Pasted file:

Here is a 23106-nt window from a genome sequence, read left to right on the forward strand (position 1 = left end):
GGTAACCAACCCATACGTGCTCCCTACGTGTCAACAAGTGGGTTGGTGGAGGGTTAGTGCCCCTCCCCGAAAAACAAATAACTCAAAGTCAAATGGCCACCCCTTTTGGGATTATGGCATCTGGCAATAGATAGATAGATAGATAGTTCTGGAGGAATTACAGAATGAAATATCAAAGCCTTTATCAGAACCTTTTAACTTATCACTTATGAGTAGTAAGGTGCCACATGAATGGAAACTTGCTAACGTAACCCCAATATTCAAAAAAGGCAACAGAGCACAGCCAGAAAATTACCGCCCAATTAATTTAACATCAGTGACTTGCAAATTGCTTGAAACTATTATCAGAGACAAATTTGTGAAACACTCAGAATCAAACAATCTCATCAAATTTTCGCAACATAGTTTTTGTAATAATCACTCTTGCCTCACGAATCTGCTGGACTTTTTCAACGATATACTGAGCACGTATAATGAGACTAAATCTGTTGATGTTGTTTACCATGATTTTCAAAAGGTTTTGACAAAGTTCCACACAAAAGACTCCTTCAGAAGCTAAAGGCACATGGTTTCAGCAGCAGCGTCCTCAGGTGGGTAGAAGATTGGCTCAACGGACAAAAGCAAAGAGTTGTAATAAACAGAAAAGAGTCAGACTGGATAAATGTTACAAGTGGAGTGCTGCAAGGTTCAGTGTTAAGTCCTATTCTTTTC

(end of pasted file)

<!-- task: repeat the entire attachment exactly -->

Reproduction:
Here is a 23106-nt window from a genome sequence, read left to right on the forward strand (position 1 = left end):
GGTAACCAACCCATACGTGCTCCCTACGTGTCAACAAGTGGGTTGGTGGAGGGTTAGTGCCCCTCCCCGAAAAACAAATAACTCAAAGTCAAATGGCCACCCCTTTTGGGATTATGGCATCTGGCAATAGATAGATAGATAGATAGTTCTGGAGGAATTACAGAATGAAATATCAAAGCCTTTATCAGAACCTTTTAACTTATCACTTATGAGTAGTAAGGTGCCACATGAATGGAAACTTGCTAACGTAACCCCAATATTCAAAAAAGGCAACAGAGCACAGCCAGAAAATTACCGCCCAATTAATTTAACATCAGTGACTTGCAAATTGCTTGAAACTATTATCAGAGACAAATTTGTGAAACACTCAGAATCAAACAATCTCATCAAATTTTCGCAACATAGTTTTTGTAATAATCACTCTTGCCTCACGAATCTGCTGGACTTTTTCAACGATATACTGAGCACGTATAATGAGACTAAATCTGTTGATGTTGTTTACCATGATTTTCAAAAGGTTTTGACAAAGTTCCACACAAAAGACTCCTTCAGAAGCTAAAGGCACATGGTTTCAGCAGCAGCGTCCTCAGGTGGGTAGAAGATTGGCTCAACGGACAAAAGCAAAGAGTTGTAATAAACAGAAAAGAGTCAGACTGGATAAATGTTACAAGTGGAGTGCTGCAAGGTTCAGTGTTAAGTCCTATTCTTTTC